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March 18, 2003
Oekom Applauds Insurers Employing SRI but Chides Rest of Sector's Non-Transparency
    by William Baue

Lack of transparency prevented the German corporate research firm from conducting corporate responsibility ratings on the majority of global insurance companies.


Few insurance companies are making the effort to disclose their social and environmental performance. That is one of the findings in a recent corporate responsibility report by Oekom Research on the global insurance industry. Oekom, a Munich-based environmental and social rating agency, raises two issues of particular interest to socially responsible investors.

First, the report praised a handful of progressive insurance companies for implementing socially responsible investment (SRI) practices. Second, almost two-thirds of companies in the industry (44 of 70), including all 26 U.S. companies, declined to participate in the rating and are not making enough information publicly available to be rated without their cooperation. This fact raises concern about the transparency of the industry and how much it values corporate social responsibility (CSR).

The report highlighted both the increase in assets invested using SRI criteria and the amount shareowner advocacy encouraging companies to improve social and environmental practices and policies.

"A positive trend for the industry as a whole can be seen, with the volumes of socially responsible investments having risen substantially in the last years," wrote Johannes Nikolopoulos, an Oekom analyst and author of the report .

Norway-based Storebrand, which scored the highest overall rating of "B" on a scale from "A+" to "D-", received kudos for employing negative as well as best-in-class screening in substantial portions of its investment portfolio.

Mr. Nikolopoulos explained that Storebrand is ahead of all other companies with regard to the ratio of sustainable investments to total assets under management. He said that while most insurance companies are well below one percent, Storebrand is above ten percent. Even more remarkable is that if only equity is taken into account, Storebrand is around 50 percent.

The report highlighted the shareowner advocacy practices of UK-based Aviva (ticker: AV.L), which placed second in the overall rating with a "B", and Australia-based AMP, which placed twelfth with a "C".

"As an example, Morley Fund Management [Aviva] is committed to vote against FTSE 100 companies, which do not publish environmental reports," stated Mr. Nikolopoulos. Morley is Aviva's institutional fund management business. "AMP . . . actively promotes the withdrawal of companies from countries like Burma [now known as Myanmar]."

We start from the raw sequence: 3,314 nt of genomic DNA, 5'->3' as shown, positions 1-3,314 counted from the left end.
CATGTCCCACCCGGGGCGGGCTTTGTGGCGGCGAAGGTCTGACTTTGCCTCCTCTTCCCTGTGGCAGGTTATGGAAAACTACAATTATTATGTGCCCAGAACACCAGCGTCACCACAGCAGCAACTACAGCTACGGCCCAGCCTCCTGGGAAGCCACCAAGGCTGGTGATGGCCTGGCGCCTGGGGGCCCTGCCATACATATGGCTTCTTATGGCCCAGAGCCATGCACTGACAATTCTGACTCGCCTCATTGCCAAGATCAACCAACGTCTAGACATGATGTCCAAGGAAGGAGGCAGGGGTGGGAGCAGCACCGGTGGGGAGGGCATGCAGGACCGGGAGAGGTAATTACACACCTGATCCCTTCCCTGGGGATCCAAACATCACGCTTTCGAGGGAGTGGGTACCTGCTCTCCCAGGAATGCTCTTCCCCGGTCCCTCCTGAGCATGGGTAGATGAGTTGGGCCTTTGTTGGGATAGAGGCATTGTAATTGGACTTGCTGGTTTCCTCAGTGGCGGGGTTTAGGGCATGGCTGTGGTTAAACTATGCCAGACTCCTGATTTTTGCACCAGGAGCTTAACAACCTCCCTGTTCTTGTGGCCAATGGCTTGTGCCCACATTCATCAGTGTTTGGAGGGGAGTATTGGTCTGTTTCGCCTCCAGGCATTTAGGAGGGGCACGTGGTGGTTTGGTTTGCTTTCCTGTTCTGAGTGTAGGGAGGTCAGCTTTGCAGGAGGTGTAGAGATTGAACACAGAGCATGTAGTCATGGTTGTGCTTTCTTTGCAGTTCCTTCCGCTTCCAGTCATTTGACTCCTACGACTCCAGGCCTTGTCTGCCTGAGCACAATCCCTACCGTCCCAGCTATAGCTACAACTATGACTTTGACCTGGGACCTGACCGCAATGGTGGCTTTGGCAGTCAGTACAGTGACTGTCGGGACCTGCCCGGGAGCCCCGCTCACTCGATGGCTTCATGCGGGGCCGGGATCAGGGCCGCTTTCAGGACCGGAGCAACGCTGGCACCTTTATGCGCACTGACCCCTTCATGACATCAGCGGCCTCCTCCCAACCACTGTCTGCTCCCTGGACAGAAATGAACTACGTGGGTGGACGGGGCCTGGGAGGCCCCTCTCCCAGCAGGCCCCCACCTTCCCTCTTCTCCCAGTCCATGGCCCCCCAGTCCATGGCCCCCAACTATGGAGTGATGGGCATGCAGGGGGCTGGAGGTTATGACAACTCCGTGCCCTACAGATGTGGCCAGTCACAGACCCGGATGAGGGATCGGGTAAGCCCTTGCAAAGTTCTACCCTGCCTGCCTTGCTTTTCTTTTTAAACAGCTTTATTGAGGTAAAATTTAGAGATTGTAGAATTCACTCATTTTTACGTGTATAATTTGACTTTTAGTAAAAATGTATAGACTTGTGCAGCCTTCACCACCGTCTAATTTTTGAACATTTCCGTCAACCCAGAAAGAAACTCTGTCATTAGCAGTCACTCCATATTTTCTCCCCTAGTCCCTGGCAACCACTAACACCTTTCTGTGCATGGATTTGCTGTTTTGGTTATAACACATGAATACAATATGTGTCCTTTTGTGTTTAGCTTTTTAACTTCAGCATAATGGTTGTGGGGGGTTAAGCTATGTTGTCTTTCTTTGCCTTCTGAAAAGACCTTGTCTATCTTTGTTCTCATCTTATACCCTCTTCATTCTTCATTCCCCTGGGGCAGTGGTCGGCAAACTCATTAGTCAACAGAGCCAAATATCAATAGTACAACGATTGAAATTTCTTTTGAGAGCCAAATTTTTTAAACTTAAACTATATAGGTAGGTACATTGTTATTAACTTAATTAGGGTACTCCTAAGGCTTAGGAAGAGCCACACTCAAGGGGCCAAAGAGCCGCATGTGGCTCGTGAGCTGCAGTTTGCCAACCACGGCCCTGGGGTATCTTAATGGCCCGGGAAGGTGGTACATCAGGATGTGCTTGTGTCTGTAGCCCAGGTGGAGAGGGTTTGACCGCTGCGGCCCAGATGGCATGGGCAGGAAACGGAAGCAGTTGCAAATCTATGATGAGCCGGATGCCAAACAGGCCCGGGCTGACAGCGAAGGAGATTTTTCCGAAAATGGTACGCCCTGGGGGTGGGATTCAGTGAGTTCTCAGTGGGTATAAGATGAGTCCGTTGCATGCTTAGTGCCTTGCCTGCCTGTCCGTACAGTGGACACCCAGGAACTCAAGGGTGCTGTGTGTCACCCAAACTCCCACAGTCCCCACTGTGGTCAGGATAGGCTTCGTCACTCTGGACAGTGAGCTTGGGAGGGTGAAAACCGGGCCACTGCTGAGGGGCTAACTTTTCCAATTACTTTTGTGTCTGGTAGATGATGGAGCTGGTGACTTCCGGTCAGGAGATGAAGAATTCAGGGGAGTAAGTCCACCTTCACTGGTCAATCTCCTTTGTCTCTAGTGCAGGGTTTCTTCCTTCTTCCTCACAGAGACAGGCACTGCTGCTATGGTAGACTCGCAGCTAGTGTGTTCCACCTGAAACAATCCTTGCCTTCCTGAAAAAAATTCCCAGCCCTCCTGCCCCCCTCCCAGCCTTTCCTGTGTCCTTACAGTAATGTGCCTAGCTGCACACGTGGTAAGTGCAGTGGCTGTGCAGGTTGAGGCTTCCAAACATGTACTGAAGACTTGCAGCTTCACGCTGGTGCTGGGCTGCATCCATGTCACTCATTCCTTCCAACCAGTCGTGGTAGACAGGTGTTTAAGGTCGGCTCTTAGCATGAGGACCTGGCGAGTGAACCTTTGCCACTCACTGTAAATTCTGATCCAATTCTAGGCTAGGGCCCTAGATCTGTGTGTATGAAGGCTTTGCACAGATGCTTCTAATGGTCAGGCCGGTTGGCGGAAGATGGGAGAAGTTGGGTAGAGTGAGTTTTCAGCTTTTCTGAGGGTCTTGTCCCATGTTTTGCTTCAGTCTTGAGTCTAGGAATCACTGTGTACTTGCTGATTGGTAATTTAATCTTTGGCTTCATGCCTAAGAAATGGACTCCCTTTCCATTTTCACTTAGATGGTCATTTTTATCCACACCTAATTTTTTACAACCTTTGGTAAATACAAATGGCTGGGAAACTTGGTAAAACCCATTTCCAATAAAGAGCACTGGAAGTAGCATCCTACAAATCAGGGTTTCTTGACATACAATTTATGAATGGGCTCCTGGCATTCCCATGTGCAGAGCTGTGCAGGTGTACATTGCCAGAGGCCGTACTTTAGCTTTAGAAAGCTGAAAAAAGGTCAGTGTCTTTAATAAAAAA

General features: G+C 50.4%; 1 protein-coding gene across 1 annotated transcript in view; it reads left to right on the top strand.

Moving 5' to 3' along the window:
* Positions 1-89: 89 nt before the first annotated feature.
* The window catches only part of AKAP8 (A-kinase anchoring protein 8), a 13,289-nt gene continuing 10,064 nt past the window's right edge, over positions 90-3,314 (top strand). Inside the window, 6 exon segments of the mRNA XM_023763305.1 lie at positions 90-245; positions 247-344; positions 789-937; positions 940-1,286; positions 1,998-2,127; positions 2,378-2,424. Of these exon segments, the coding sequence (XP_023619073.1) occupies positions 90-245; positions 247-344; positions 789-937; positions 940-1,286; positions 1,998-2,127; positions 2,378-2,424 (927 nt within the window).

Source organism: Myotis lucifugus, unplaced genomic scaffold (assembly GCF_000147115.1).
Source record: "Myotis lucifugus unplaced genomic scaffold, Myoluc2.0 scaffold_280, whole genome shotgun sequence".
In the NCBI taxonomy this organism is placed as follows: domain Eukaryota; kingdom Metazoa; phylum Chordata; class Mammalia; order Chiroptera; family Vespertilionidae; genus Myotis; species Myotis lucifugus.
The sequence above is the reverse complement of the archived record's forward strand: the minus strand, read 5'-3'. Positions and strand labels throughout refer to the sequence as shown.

This commendable performance by the few companies employing SRI does not characterize the overall performance of the industry. The industry fared dismally in the environmental rating, with a sector-wide average of "C-". It also did poorly in terms of transparency.

"Most of the 44 companies not rated didn't reply at all," said Mr. Nikolopoulos. "As a result, only 26 Corporate Responsibility Ratings could be conducted, making the insurance sector one of the most non-transparent industries."

Take the case of U.S.-based CIGNA (CI), for example.

"I've checked with several people and no one can recall getting or knowing about a request to participate in this research," said Wendell Potter, CIGNA's vice president of corporate communications and chief corporate spokesperson.

Mr. Nikolopoulos explained Oekom's efforts to contact CIGNA.

"We sent a first mail, asking for both information and a contact, to a Mr. Gregory Deavens on June 13, 2002," Mr. Nikolopoulos told SocialFunds.com. Mr. Deavens is CIGNA's vice president of investor relations. "Unfortunately, we got no reply."

"We then looked for any publicly available information," Mr. Nikolopoulos continued. "Since we were unable to get sufficiently useful information, we sent another mail to Mr. Deavens on August 21, 2002 [in which we] informed him that we would not prepare a rating on CIGNA."

Mr. Nikolopoulos pointed out that the insurance industry does not conceive of itself as having a negative social or environmental impact, which may in part explain the industry's lack of transparency.

"The perceived absence of fundamental social and environmental problems has reduced the pressure to vindicate company activities and has consequently led to a certain neglect of internal and external reporting in many companies," the report states.

"Of course, such non-transparency doesn't necessarily mean that these companies were particularly harmful to either the environment or society," said Mr. Nikolopoulos.

On the other hand, Enron and related corporate governance debacles have shown investors that non-transparency can be a potential danger sign.

 

 
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